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Problems caused by heterogeneity in meta-analysis: a case study of acupuncture trials
  1. Stephanie L Prady1,
  2. Jane Burch2,
  3. Simon Crouch1,
  4. Hugh MacPherson1
  1. 1Department of Health Sciences, The University of York, York, UK
  2. 2Centre for Reviews and Dissemination, The University of York, York, UK
  1. Correspondence to Dr Stephanie L Prady, Department of Health Sciences, Seebohm Rowntree Building, Area 2, University of York, Heslington, York YO10 5DD, UK; stephanie.prady{at}york.ac.uk

Abstract

Objectives To illustrate the pitfalls of using meta-analysis to combine estimates of effect in trials that are highly varied and have a high potential for bias.

Methods We used a random-effects meta-analysis to pool the results of 51 sham-controlled acupuncture trials of chronic pain published in English before 2008 and explored the heterogeneity using meta-regression. We repeated the process on a subset of these trials that used a visually credible non-penetrating sham device as control (N = 12).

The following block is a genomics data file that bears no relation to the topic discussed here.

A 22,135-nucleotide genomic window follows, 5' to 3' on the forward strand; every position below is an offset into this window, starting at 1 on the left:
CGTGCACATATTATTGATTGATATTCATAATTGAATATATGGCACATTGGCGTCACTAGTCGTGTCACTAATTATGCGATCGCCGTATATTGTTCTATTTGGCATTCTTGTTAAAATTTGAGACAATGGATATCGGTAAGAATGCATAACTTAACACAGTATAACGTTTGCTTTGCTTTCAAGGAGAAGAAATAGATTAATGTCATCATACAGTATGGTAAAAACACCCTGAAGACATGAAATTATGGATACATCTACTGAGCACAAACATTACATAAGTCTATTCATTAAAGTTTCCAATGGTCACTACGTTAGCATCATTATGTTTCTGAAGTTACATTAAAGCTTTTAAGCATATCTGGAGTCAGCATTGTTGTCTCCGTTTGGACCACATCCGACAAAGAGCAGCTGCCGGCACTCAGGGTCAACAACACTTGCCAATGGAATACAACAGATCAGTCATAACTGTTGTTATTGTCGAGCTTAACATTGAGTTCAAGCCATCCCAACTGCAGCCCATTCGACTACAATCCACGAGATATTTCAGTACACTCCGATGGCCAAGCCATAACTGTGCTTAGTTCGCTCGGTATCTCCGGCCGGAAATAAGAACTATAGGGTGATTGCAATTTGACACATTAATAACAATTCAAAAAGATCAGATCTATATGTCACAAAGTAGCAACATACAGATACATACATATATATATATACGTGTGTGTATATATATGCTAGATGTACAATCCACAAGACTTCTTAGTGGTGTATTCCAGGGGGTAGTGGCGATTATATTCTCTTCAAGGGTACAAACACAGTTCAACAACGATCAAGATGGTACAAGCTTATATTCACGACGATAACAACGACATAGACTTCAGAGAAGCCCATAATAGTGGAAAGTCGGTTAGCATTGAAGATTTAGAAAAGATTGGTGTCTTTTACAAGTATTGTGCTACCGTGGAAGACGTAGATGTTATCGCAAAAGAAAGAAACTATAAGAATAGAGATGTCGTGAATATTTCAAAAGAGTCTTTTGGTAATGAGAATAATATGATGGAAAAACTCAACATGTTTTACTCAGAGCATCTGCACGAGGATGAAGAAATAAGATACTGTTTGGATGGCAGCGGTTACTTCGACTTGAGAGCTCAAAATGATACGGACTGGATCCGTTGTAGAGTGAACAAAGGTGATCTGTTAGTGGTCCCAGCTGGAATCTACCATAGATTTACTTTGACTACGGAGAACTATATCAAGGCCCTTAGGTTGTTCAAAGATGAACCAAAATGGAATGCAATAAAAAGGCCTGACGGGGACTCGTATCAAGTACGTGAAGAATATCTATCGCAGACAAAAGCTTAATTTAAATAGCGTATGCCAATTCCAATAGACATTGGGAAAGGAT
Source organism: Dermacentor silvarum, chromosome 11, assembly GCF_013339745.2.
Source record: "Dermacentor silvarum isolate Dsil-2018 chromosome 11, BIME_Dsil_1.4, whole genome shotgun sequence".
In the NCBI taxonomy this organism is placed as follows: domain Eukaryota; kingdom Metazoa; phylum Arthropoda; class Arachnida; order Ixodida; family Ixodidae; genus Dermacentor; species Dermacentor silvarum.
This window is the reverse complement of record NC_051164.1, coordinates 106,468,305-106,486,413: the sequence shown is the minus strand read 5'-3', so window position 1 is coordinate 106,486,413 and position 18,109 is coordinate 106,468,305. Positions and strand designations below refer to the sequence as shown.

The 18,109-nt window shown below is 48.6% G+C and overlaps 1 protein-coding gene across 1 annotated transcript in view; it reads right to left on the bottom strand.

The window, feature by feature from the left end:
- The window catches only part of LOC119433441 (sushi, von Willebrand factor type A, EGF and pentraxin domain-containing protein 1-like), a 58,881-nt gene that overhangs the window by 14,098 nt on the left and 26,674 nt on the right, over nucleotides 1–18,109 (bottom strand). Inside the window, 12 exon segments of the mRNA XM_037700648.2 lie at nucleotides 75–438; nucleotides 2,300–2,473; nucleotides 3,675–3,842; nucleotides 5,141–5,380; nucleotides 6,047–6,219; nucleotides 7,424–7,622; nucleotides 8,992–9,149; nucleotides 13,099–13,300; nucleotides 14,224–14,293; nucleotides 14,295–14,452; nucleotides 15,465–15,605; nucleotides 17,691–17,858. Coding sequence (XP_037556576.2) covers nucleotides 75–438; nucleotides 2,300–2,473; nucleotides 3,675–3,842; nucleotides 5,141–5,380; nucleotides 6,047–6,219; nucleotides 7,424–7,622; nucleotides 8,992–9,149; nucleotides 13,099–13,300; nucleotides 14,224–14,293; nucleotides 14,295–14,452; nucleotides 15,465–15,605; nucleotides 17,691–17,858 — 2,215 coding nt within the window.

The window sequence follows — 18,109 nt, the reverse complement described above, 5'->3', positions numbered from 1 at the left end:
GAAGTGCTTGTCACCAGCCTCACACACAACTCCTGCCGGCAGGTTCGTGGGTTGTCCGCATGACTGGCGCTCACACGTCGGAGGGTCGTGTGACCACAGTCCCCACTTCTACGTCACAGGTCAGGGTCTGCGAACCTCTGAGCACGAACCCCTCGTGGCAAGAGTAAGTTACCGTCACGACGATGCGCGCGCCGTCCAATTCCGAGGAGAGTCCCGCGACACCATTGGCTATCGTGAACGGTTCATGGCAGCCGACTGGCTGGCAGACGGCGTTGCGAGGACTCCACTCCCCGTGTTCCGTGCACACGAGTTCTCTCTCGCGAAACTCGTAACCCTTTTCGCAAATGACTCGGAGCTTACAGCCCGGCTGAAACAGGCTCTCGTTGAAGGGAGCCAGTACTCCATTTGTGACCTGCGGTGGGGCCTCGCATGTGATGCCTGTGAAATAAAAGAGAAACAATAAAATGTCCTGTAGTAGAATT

Results In both analyses there were high levels of heterogeneity and many studies were at risk from potential bias. The heterogeneity was not explained by meta-regression.

Conclusions Trials of interventions that have high potential for bias, such as many in the acupuncture literature, do not meet the assumptions of the statistical procedure that underlie random-effects meta-analysis. Even in the absence of bias, heterogeneity in meta-analyses is not accounted for by the CIs around the pooled estimate.

  • Acupuncture
  • Systematic Reviews
  • Statistics & Research Methods

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